Retcons are the norm so no, there isn’t an inherent problem with Chibnall’s concept of the Timeless Child. He even canonized the obscure Morbius Doctors from 1976’s “The Brain of Morbius”, something that was regarded as a continuity error for four decades. Maybe a new writer will change the status quo again, but until then, there are a lot more than thirteen Doctors out there. There’s enormous potential in this, especially as far as the expanded universe is concerned. A controversial reveal, for sure, but one that does redefine 56 years of history and open up a world of potential for storytellers of the present and future. And as far as Doctor One to Thirteen are concerned, no need to redo the numbers. The Doctor’s history is not erased, just expanded.
That being said, I myself am still ambivalent about the Timeless Child arc. I was hoping it wouldn’t be the Doctor because I think the story of this renegade worked well as it was. Someone who wasn’t ever the best or the brightest but one who had a great spirit of adventure and was willing to learn, unlike the rest of their race. Now, the Doctor is the most special immortal being of the universe. It also matters where this will go, which is another reason why I’m not making a judgment just yet. Whittaker and Chibnall will return in series 13 so there’s more for Thirteen to discover about her past, not to mention all future incarnations of the Doctor.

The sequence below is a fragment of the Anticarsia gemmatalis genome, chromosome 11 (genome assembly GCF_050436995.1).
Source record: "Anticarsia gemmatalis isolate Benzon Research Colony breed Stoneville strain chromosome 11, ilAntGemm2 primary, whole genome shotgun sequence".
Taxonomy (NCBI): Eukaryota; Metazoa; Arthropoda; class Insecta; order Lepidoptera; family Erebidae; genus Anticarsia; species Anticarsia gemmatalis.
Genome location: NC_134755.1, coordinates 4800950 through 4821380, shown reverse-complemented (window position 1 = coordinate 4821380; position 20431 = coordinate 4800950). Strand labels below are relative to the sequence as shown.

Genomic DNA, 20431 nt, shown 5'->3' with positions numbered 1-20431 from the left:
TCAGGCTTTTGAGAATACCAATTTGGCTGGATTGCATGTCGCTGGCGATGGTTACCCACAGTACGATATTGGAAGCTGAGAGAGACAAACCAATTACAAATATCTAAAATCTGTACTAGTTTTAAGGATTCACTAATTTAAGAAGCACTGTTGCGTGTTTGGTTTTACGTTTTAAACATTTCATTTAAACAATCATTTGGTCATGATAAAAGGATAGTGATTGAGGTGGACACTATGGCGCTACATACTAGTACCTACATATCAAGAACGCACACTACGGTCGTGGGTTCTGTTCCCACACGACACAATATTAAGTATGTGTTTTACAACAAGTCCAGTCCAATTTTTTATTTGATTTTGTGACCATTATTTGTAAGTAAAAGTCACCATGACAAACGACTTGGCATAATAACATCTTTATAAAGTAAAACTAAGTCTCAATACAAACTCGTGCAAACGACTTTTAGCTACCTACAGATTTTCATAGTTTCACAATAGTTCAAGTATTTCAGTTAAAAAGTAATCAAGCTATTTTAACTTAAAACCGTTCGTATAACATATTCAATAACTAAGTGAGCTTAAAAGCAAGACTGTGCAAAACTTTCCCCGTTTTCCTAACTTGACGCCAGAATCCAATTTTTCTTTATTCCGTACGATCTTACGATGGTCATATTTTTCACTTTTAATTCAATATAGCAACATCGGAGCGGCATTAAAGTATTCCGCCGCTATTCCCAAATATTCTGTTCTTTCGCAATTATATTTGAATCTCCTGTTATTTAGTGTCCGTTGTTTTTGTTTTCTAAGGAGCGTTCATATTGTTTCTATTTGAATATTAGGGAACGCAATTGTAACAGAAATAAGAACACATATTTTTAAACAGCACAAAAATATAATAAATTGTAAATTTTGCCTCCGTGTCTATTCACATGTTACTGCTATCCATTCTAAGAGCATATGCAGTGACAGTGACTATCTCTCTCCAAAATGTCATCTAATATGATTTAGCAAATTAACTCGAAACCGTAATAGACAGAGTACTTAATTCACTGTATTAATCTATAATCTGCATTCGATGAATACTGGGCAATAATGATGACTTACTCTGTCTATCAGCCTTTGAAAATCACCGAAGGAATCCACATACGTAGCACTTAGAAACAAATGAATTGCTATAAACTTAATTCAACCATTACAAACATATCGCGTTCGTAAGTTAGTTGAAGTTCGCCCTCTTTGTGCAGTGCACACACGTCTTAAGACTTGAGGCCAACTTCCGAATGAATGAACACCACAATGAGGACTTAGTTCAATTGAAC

“The Timeless Children” will always be remembered for its shocking move and retcon, and hopefully we can forget about the CyberMasters. As an episode, it suffers because the Cybermen and Gallifrey storylines simply don’t fit together and so the former wastes the potential that was set up for it in the previous episodes. As far as milestone content goes, this series finale delivers like no other. Series 12, in general, has been infinitely more ambitious than Chibnall’s first season as showrunner and it paid off, for the most part. There were a couple of low points and “meh” moments but the opening, middle and closing are strong if divisive episodes. Historical episodes were once again a particular strongpoint and Whittaker got to show a whole new side of her Doctor. The companions got various levels of attention and therefore quite an uneven development.
Luckily, as noted earlier all three of them will return in “Revolution of the Daleks
“, expected at the end of 2020. “The Timeless Children” leaves Thirteen with no break and a Judoon cliffhanger, and now that we know that the Daleks are returning she sure is going to have her hands full again. Until the special episode, this has been Doctor Who
series 12, a bumpy, ambitious ride that set out to change everything.
Images courtesy of the BBC